With new details surfacing concerning alleged payoffs the Popular Party leadership received from a secret slush fund, Socialist leader Alfredo Pérez Rubalcaba on Sunday called for Prime Minister Mariano Rajoy’s resignation saying that he “isn’t fit to govern the country at such a delicate time.”
"His presence as head of government will only serve to aggravate the current political crisis. We are asking that he step down as prime minister and open the way for another prime minister who can re-establish the trust, security and stability that Spain needs at this time,” Rubalcaba said.
Not since the 1990s, when then-PP leader José María Aznar demanded that Socialist Prime Minister Felipe González, whose government was racked by corruption scandals, step down, has an opposition leader called on a prime minister to resign. Rubalcaba didn’t explain if the Socialists will push for early elections or present a censure motion in Congress.
His presence as head of government will only aggravate the current political crisis"
With the country rocked by allegations of payoffs that PP leaders, including Rajoy, got money aside from their official salaries for 18 years, tensions among the political and social sectors have increased over the past days.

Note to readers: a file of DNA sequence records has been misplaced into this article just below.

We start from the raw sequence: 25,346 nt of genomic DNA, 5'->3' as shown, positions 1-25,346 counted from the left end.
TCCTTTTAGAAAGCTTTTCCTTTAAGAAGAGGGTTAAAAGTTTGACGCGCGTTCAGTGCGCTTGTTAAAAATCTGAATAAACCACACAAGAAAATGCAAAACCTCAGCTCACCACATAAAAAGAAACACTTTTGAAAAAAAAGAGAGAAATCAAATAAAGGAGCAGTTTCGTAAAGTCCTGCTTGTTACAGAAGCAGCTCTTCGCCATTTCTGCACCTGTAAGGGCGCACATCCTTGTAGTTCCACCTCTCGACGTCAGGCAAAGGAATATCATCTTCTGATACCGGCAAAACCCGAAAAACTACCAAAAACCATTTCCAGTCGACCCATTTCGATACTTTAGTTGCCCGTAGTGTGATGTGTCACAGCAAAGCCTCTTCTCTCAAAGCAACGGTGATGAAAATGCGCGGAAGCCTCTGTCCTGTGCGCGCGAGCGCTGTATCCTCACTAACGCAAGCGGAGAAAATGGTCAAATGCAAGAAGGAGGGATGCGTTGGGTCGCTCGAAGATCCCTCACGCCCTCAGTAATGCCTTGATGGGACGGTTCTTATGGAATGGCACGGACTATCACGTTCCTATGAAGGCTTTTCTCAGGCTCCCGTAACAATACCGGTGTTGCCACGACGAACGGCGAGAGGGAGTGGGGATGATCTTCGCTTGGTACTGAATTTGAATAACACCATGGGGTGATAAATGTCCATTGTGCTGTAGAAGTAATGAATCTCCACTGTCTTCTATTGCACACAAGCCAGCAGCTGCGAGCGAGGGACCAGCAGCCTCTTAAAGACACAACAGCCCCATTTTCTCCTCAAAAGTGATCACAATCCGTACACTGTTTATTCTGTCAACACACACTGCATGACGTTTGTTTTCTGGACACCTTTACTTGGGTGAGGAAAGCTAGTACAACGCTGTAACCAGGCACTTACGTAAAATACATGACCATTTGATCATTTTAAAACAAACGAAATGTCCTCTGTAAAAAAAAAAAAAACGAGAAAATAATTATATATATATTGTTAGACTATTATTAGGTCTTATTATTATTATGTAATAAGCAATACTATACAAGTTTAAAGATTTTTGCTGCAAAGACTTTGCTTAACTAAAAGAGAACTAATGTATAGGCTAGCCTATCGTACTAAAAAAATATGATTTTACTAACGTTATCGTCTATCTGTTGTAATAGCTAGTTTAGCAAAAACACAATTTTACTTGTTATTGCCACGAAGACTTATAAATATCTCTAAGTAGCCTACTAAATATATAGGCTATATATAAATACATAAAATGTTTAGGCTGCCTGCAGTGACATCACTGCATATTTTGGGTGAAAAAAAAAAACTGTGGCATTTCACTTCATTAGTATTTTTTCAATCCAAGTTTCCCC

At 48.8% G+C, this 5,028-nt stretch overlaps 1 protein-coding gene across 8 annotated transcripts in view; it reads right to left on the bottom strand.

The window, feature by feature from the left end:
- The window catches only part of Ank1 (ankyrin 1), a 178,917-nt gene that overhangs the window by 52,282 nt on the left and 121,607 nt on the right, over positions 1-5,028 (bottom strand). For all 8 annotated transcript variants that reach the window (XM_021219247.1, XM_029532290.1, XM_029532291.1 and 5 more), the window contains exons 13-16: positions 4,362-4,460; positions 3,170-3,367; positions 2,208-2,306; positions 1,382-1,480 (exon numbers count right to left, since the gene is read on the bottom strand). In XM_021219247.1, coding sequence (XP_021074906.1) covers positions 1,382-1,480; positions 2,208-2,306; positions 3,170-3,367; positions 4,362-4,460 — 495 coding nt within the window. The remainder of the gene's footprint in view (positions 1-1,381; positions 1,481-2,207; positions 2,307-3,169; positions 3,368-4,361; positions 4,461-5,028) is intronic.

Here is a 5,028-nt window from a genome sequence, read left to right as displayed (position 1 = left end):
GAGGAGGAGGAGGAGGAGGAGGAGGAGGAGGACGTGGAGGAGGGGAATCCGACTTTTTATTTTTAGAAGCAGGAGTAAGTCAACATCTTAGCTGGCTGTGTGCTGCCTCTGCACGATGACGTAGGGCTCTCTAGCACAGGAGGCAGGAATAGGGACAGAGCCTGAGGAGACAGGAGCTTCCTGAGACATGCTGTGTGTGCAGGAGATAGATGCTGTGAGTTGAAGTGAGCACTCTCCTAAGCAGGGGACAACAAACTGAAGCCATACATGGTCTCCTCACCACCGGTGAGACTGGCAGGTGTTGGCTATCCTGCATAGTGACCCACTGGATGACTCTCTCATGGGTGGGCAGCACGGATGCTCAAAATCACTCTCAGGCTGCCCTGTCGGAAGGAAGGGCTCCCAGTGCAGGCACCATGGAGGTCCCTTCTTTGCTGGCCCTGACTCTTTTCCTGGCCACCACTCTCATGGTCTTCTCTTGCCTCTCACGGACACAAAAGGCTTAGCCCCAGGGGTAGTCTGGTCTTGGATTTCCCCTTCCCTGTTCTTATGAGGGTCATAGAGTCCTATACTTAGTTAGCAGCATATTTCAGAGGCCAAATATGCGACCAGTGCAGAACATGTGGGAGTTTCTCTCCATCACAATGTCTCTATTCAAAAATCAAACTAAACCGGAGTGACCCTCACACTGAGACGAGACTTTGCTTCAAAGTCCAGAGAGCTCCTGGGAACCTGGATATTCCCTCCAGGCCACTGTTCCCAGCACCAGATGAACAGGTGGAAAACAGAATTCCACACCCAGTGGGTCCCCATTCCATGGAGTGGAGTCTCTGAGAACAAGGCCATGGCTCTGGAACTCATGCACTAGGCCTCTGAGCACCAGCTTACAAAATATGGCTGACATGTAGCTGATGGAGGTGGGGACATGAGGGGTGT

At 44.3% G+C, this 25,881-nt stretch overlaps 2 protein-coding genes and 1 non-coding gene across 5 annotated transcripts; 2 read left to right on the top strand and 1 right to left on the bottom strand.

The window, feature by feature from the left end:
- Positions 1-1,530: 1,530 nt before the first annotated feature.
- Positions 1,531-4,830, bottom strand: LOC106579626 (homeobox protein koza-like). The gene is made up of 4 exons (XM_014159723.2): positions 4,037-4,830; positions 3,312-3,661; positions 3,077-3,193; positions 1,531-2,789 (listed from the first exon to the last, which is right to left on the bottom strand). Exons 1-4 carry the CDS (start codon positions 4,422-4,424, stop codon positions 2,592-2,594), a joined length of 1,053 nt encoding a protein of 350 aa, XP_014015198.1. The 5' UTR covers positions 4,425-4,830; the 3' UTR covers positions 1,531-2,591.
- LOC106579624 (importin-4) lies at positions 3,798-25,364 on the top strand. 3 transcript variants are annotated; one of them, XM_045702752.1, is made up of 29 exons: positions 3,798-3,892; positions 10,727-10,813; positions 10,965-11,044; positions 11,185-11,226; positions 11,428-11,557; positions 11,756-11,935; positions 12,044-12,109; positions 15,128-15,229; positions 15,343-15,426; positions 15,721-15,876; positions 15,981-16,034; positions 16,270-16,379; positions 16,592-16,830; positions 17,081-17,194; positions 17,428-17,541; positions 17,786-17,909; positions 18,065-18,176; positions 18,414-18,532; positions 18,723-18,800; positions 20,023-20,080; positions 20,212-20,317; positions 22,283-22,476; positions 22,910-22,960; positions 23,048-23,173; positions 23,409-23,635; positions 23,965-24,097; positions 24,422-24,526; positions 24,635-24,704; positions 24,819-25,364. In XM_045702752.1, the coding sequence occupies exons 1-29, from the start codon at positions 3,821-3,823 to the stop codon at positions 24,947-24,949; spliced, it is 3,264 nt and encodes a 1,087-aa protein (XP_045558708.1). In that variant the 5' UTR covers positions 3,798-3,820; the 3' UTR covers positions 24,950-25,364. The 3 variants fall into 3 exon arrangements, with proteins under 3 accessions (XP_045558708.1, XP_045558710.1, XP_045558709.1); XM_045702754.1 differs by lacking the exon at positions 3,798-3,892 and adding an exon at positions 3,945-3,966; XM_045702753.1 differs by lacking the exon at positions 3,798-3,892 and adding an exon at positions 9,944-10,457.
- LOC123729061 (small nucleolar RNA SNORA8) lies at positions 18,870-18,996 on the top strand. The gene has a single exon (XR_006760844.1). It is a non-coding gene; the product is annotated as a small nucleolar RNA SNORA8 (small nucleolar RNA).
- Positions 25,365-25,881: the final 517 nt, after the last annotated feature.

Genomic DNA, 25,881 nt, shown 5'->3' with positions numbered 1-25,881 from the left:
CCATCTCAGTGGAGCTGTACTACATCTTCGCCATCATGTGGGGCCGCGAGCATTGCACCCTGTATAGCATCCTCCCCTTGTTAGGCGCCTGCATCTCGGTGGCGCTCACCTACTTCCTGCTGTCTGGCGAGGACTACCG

On Saturday, Rajoy spoke for the first time about the accounting information contained in a set of ledgers prepared by his former party treasurer Luis Bárcenas and published by EL PAÍS. Rajoy called the information “false” and vowed to stay on as prime minister.
Answering Rubalcaba’s call, PP deputy secretary general Esteban González Pons accused the Socialist leader of “taking advantage of the situation” and provoking “street agitation.”
Fe de errores
This article has been changed to correct the sentence that read: "Not since the 1980s, when then-PP leader José María Aznar demanded that Socialist Prime Minister Felipe González [...] step down, has an opposition leader called on a prime minister to resign." The correct time reference is the 1990s.